Religious leaders in New York State continue to fight a proposed child abuse law that would temporarily lift the statute of limitations for lawsuits alleging the <"https://www.yourlawyer.com/topics/overview/New_York_Child_Sexual_Abuse">sexual abuse of children. According to The New York Times, opposition to the law, known as the Child Victims Act, is being led by the Catholic Church, and a loose coalition that includes leaders of the Hasidic and Sephardic Jewish institutions in Brooklyn.
The impetus for the Child Victims Act was the Roman Catholic Church child sexual abuse scandal that has rocked New York, as well as much of the country, over the past decade. Because of the current statute of limitations, hundreds of claims filed in recent years against Catholic priests and dioceses in New York have been dismissed.
Currently, the deadline for bringing such a lawsuit in New York is 5 years after a victim turns 18. The Child Victims Act would give victims a one-year exemption from the statute of limitations. Regardless of how long ago the alleged abuse occurred, they could file suit in civil court. At the yearâ€™s end, time limits on such claims would be restored, but with a wider window: Instead of a five-year period after turning 18, victims would have 10 years to file claims.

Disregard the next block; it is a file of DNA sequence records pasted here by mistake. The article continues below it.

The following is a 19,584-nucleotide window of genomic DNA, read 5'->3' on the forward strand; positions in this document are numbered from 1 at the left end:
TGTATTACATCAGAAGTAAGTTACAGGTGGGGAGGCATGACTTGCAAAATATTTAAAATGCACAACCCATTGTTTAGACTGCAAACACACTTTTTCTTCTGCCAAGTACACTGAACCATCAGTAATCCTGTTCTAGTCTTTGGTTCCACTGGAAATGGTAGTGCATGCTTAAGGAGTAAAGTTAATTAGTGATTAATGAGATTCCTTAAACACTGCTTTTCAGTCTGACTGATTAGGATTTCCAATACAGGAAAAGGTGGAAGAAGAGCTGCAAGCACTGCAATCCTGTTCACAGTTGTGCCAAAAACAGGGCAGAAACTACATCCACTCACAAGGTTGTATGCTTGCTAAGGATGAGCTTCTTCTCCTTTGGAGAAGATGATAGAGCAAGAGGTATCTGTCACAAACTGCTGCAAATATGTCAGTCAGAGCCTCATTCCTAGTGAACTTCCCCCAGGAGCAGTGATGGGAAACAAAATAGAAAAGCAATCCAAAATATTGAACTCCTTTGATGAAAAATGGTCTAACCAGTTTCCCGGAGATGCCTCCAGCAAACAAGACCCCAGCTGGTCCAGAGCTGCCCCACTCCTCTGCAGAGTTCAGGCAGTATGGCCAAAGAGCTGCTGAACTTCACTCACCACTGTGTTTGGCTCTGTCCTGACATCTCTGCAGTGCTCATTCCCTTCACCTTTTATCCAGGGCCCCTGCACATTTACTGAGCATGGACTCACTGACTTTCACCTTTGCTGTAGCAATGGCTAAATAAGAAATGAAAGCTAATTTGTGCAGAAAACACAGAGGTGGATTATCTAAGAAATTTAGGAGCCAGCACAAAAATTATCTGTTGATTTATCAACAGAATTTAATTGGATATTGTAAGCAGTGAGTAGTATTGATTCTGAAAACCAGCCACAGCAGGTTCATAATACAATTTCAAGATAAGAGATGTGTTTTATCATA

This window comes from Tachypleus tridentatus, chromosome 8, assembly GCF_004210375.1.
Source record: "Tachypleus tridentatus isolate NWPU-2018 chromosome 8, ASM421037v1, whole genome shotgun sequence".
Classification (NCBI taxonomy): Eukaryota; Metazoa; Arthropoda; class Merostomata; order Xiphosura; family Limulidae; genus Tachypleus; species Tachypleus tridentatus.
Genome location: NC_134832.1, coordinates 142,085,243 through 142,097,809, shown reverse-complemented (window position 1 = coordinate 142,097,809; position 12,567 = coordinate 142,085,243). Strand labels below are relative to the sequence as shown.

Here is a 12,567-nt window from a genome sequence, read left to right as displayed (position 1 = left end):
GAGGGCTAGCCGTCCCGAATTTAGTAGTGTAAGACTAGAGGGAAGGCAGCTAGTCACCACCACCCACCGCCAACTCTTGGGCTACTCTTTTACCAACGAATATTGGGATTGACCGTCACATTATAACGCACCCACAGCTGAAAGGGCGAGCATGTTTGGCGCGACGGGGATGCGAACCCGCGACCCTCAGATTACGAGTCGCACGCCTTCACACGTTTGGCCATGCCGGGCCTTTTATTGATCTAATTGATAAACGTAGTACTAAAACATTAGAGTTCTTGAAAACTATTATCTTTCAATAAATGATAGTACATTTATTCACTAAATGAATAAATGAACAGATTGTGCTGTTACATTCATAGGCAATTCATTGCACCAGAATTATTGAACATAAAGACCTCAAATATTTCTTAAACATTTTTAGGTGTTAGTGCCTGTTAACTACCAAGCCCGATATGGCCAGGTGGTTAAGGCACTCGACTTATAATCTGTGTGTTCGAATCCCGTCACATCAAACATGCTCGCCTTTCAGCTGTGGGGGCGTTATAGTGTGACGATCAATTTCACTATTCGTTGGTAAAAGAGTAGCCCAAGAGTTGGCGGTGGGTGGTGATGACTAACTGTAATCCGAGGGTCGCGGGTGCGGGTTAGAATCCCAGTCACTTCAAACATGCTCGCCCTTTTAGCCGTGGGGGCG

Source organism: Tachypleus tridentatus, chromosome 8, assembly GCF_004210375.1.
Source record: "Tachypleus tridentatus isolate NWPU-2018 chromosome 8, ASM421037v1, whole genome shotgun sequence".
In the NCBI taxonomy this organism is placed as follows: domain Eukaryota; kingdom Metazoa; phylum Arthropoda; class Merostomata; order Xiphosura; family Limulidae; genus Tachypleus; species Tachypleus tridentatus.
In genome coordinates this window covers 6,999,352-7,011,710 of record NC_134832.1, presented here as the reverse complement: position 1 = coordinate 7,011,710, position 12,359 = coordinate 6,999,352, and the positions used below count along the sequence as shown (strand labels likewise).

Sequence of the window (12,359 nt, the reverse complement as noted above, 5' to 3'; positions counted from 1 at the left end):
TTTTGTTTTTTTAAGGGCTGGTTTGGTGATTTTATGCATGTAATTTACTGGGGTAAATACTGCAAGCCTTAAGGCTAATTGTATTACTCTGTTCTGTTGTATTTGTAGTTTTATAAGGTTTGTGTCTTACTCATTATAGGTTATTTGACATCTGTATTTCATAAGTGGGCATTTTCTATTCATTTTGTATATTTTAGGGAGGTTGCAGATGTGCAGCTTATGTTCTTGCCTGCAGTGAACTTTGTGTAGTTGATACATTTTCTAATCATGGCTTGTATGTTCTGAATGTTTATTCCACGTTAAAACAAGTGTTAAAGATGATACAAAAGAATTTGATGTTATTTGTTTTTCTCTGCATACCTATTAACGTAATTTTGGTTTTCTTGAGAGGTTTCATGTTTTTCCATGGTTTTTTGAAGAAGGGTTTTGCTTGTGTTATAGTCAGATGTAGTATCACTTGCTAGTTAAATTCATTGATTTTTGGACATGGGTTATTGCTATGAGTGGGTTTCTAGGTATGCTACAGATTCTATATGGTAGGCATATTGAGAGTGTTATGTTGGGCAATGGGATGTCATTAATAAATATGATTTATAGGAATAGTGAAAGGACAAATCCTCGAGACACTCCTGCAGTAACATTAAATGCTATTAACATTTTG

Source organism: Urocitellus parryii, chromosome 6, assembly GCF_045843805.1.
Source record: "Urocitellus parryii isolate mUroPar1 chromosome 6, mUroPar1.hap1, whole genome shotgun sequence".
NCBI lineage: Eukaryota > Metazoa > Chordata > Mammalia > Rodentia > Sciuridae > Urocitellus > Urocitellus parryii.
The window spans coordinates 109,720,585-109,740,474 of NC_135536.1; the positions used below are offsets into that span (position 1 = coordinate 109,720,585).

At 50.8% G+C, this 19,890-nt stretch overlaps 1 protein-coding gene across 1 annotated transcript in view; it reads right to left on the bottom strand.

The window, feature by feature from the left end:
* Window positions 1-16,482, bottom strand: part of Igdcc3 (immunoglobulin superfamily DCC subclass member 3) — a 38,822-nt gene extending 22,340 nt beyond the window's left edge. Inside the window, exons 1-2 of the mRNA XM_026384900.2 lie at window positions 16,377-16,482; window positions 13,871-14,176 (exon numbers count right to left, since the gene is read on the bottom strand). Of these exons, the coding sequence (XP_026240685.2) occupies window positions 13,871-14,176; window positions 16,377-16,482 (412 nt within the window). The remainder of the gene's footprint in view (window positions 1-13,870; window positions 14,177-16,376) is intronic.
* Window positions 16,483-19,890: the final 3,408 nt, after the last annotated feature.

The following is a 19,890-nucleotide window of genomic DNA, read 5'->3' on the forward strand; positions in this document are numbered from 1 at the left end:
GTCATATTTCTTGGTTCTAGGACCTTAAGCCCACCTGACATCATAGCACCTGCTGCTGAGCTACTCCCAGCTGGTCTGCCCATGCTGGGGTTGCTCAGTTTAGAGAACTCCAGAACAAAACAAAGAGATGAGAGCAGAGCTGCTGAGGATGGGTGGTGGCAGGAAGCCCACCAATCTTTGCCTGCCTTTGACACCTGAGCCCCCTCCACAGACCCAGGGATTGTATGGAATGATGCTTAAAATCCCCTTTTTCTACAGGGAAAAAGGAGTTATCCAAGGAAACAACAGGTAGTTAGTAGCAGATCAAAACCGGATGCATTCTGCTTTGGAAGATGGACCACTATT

The Child Victims Act has been proposed before, but never passed. Republicans in the state Senate had always been able to block the bill. But, the Democrats now control the legislature. Whatâ€™s more, Gov. David Paterson is a proponent of the act, and would likely sign it if it is passed.
The prospect that the Child Victims Act could become law has prompted a massive lobbying effort by religious leaders seeking to defeat it. According to The New York Times, earlier this month, Cardinal Edward M. Egan and Bishop Nicholas A. DiMarzio of Brooklyn visited Albany this week to voice their opposition. Lawmakers have also been bombarded by an avalanche of emails from a network of Catholic parishioners.
Some other states have already adopted laws similar to the New York Child Victims Act. In California alone, such a measure has allowed the adult victims of child sexual abuse at the hands of Roman Catholic clergy to win between $800 million to $1 billion in damages and settlements.